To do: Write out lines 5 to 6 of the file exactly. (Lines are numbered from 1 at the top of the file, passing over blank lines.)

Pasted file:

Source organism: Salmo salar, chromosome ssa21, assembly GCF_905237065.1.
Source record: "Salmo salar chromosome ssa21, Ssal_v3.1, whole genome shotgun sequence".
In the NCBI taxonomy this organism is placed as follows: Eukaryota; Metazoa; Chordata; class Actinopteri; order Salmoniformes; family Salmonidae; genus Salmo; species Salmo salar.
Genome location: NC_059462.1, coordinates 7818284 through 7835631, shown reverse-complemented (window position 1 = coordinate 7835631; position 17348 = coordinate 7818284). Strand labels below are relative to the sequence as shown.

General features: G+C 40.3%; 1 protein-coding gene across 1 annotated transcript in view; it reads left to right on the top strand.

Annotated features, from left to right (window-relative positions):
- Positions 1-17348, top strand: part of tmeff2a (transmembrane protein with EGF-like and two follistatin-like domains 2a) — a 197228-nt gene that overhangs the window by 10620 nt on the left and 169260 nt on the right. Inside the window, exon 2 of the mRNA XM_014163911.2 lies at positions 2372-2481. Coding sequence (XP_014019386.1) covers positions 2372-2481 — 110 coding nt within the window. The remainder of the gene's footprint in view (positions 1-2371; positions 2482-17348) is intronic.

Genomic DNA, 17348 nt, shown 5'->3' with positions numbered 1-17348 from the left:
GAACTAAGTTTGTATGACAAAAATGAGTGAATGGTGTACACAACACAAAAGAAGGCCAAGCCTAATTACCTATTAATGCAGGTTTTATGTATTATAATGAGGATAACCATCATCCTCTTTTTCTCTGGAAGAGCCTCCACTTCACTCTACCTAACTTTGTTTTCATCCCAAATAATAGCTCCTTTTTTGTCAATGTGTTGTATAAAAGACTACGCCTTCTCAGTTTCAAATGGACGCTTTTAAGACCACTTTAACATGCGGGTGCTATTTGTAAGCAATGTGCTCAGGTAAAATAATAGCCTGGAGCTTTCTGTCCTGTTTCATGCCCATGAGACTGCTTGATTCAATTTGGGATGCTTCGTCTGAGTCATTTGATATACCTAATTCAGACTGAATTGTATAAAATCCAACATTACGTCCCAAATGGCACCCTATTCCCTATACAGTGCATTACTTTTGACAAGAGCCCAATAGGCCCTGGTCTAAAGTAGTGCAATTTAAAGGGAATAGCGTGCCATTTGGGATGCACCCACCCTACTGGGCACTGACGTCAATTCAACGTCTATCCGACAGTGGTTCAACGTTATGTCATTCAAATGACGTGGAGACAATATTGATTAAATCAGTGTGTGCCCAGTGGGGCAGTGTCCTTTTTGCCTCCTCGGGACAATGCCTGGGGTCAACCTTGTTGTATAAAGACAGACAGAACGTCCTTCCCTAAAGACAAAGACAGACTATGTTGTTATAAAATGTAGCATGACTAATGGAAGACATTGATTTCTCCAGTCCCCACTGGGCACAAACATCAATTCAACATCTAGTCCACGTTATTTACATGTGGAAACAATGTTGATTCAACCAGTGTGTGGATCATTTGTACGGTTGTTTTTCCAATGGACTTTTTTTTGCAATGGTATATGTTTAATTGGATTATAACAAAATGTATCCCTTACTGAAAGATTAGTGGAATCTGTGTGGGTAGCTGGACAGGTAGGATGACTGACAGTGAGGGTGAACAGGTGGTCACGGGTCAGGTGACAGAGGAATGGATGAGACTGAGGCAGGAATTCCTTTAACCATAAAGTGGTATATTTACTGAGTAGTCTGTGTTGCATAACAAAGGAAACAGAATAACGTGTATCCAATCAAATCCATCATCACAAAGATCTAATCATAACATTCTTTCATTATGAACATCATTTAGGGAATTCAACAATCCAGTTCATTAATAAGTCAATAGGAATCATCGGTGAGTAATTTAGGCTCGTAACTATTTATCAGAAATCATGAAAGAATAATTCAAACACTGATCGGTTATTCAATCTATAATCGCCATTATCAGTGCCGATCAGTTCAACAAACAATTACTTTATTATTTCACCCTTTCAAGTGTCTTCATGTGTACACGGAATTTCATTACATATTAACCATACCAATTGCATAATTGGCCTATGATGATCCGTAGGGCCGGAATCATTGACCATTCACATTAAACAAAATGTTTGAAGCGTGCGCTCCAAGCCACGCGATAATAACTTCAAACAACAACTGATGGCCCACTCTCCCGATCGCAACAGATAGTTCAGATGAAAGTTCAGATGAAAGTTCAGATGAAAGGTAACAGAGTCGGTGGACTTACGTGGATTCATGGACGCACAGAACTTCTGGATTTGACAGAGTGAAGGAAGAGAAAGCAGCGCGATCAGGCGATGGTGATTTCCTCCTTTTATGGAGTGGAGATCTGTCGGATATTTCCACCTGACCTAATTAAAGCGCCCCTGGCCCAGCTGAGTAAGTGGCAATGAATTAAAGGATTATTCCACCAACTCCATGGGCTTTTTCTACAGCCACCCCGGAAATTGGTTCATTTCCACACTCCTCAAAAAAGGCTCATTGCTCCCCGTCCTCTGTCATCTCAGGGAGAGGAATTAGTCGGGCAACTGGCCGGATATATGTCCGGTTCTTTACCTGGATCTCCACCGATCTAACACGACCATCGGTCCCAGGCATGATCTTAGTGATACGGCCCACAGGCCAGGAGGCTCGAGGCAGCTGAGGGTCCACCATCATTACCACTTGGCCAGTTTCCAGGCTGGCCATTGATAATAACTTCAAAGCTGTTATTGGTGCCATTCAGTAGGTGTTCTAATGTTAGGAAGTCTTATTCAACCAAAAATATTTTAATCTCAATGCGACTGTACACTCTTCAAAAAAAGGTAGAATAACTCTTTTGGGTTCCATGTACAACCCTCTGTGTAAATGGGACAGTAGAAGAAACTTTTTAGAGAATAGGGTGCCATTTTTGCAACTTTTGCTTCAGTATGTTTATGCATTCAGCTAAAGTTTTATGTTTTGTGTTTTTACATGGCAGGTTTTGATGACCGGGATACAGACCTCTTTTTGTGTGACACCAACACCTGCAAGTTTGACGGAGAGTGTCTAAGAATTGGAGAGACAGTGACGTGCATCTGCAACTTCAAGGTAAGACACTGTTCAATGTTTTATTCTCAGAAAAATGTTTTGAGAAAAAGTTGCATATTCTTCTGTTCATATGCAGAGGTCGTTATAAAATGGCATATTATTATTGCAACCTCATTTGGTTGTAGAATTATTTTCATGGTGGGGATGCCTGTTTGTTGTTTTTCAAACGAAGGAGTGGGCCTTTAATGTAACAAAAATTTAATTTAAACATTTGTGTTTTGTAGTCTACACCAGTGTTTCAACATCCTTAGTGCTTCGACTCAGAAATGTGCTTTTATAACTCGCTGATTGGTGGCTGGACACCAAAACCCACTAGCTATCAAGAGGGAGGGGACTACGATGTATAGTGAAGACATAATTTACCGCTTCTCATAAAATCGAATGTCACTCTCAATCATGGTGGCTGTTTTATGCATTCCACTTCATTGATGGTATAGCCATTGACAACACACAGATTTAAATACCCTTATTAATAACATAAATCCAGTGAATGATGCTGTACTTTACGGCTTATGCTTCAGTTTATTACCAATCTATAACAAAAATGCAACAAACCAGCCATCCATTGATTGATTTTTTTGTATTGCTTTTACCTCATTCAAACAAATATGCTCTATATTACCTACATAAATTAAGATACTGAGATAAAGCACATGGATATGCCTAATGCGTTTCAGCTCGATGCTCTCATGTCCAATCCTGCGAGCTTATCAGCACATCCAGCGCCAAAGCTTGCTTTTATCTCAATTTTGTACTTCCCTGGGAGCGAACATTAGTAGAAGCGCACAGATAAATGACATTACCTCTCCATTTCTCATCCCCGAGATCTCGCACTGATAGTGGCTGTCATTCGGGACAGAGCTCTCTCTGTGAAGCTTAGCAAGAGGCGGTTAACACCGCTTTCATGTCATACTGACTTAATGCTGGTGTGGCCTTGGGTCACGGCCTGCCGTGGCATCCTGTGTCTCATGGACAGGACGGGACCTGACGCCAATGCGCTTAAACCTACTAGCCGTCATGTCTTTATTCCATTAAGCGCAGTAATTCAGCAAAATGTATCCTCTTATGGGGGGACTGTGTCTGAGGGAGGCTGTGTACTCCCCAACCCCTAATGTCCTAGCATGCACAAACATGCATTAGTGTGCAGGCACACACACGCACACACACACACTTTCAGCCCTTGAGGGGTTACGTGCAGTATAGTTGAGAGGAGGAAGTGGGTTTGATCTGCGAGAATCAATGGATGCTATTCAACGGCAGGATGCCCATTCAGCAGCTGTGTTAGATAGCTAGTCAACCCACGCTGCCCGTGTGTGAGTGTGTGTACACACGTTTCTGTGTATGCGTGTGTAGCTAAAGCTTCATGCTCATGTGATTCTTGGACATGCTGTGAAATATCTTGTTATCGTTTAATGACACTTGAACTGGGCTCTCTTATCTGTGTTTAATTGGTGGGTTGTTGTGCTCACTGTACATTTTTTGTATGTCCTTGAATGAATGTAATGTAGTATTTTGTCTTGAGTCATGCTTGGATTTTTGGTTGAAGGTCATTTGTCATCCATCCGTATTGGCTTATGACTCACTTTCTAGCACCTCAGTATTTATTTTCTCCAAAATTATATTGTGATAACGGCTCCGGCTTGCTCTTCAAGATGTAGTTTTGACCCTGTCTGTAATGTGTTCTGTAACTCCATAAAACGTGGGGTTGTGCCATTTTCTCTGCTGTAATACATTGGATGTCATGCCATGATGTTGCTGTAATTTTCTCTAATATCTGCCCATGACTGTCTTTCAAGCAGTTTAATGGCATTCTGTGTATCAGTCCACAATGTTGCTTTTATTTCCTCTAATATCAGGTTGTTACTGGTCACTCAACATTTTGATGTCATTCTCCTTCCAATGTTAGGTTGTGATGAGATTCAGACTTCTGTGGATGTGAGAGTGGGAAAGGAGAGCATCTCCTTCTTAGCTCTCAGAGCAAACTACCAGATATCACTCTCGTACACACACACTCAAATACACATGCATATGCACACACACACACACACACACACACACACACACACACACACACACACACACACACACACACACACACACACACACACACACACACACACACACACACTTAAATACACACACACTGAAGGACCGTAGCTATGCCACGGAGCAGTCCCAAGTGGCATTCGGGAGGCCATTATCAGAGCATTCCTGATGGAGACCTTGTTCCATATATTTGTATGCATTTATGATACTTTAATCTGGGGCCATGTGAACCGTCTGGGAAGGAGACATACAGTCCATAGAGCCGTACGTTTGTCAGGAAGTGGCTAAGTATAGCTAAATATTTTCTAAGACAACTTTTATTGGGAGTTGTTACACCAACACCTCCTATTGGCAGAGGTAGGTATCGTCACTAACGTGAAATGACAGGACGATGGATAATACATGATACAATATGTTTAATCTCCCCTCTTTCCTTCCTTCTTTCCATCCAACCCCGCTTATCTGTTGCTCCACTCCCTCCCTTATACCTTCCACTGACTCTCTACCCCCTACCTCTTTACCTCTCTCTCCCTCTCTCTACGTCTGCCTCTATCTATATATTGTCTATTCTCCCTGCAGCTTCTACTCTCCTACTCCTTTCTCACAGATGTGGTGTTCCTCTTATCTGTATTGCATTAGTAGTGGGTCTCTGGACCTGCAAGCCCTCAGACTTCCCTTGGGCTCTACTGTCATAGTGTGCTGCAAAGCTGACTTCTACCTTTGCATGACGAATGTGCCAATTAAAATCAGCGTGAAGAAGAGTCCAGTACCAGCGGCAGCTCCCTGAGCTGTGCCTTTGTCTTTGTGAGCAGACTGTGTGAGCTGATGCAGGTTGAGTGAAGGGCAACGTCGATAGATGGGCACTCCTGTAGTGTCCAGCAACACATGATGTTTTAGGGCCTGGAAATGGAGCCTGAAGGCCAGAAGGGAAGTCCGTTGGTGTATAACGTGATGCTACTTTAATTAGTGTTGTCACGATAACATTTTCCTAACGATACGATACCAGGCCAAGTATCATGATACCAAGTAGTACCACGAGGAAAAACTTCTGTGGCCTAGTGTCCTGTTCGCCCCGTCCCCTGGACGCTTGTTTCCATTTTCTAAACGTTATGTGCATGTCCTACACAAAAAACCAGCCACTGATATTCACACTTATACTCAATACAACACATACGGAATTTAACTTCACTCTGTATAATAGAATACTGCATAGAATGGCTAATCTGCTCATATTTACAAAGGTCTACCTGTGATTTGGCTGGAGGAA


General features: G+C 40.3%; 1 protein-coding gene across 1 annotated transcript in view; it reads left to right on the top strand.

Annotated features, from left to right (window-relative positions):